chapter 26
Regulation of Gene Expression
Genomic Imprinting
Approximately two dozen autosomal genes in humans are
inherited in a silent state from one parent and in a fully
active state from the other parent. Such genes are said to
be “imprinted” by the parents during gamete formation
and the phenomenon is referred to as
genomic imprint-
which does not change the nucleotide sequence of
DNA. Rather, it is an epigenetic phenomenon in which
the DNA at a particular locus is marked according to
gender, and this determines whether or not the locus is
expressed during embryonic development. Although re-
garded as a normal epigenetic phenomenon, two clin-
ically different disorders are characterized by genomic
Angelman syndromes
are distinct dis-
orders associated with multiple abnormalities and mental
retardation. Both disorders are caused by mutations at the
proximal end of chromosome 15 that silence one or more
genes. In Prader-Willi syndrome, the maternally inherited
chromosome is silent; in Angelman syndrome, the pater-
nally inherited chromosome is silent. For both syndromes,
a small deletion is usually responsible for the genomic
imprinting that silences the relevant gene(s). Both syn-
dromes can also result from having both copies of chromo-
some 15 derive from only one parent, a condition called
uniparental disomy. Angelman syndrome
is caused by
mutation in a single gene whereas
Prader-Willi syndrome
is caused by mutations in more than one gene. Thus, An-
gelman syndrome can also be caused by mutations in the
responsible gene itself, which is not the case for Prader-
Willi syndrome. Diagnosis of both can be confirmed by
analysis of DNA methylation in the respective genes since
methylation is the mechanism used for imprinting.
Regulation of RNA Processing
Initiation of transcription ultimately leads to production
of a primary transcript, which in higher eukaryotes is pro-
cessed to form an mRNA. Alternative processing patterns
can yield different mRNAs. One example comes from
chicken skeletal muscle in which two forms of the muscle
protein myosin, LC1 and LC3, are produced. The myosin
gene has two different TATA sequences that yield two
different primary transcripts. These two transcripts are
processed differently to form mRNA molecules encoding
distinct forms of the protein (Figure 26-10).
Another example of regulation of RNA processing is
found in adenovirus, which has only a few promoters but
which makes numerous primary transcripts and a large
number of mRNAs. A fairly small amount of DNA is used
efficiently because proteins are translated in all reading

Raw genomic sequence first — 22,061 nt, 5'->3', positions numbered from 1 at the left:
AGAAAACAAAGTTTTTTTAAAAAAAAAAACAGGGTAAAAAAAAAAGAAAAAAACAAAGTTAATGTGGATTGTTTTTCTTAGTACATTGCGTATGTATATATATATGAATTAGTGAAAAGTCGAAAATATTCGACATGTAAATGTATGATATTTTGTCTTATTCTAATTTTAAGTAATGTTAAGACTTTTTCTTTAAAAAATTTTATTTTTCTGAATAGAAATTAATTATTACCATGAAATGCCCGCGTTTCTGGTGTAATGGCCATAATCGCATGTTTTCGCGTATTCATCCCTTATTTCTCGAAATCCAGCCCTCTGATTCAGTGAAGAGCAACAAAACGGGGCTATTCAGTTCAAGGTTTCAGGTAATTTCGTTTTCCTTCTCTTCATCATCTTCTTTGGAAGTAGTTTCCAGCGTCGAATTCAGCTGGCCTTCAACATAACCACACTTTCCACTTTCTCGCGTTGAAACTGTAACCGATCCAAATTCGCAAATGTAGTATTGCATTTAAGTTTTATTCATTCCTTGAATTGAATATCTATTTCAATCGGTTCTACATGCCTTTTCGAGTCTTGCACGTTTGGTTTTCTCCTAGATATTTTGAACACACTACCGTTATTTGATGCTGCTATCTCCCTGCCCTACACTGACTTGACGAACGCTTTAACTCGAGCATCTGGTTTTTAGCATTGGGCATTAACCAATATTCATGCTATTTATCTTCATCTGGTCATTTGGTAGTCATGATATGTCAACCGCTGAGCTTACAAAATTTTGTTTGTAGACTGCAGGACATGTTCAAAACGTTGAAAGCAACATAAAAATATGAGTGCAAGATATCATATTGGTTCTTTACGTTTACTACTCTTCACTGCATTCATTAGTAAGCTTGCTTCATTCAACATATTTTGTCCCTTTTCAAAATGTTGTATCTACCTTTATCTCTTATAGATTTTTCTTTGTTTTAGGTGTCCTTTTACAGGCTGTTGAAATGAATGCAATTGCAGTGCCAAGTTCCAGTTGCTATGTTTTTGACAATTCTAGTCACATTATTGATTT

frames and different regions of the DNA are, by virtue
of distinct RNA splicing patterns, used to form different
The amount of each mRNA is regulated with respect
to the time after infection. RNAs 1 and 2 are both formed
shortly after the primary transcript is made, although more
of mRNA-2 is made. Later in the viral life cycle, mRNA-1
is not made and mRNA-2 is abundant. If cycloheximide,
an inhibitor of protein synthesis, is added to the in-
fected cells before the shift in splicing pattern takes place,
the shift does not occur. This inhibition implies that a
newly synthesized protein is a positive effector of the
shift. Cycloheximide has a similar effect on other mRNA
species derived from other primary transcripts at late
Adenovirus has a single promoter for all RNA made late
in the cycle of infection. The primary transcripts terminate
at five major polyadenylation sites. Each termination site
influences the splicing pattern by allowing particular in-
trons or intron termini to be present or not. The five sets
are not used with equal frequency, with the result that
most mRNAs encoding various genes are not the same.
This is the primary mechanism for determining the rel-
ative amounts of the different structural proteins synthe-
sized late in the adenovirus life cycle.
Another type of regulation of processing involves
choice of different sites of polyadenylation. One exam-
ple is the differential synthesis of the hormone
in different tissues; another is the synthesis of two forms of
the heavy chain of immunoglobulins (Chapter 35). In both
cases, the differential processing includes distinct patterns
of intron excision (i.e., splicing), but they are necessitated
by an earlier event in which differential poly(A) sites are
selected from the primary transcript. That is, when the
poly(A) site nearer the promoter is selected, a splice site
used in the larger primary transcript is not present, so a
different splice pattern results. Thus, slightly different pro-
teins are synthesized.
The calcitonin gene consists of five exons and uses two
alternative polyadenylation sites that respond to differ-
ent signals in different tissues. In the thyroid calcitonin
is produced by a signal that produces a pre-mRNA con-
sisting of exons 1^1. The introns are then spliced out
to give the mature mRNA. However, in neural tissue a
different polyadenylation site is activated that produces
a pre-mRNA consisting of exons 1-5 and the interven-
ing introns. When this larger pre-mRNA is processed,
the introns are spliced out but so is exon 4, produc-
ing a mature mRNA consisting of exons 1-3 and 5.
This is translated into a growth factor called
related gene peptide (CRGP).
Mutations in the calci-
tonin gene can result in both adrenal and thyroid tumors,
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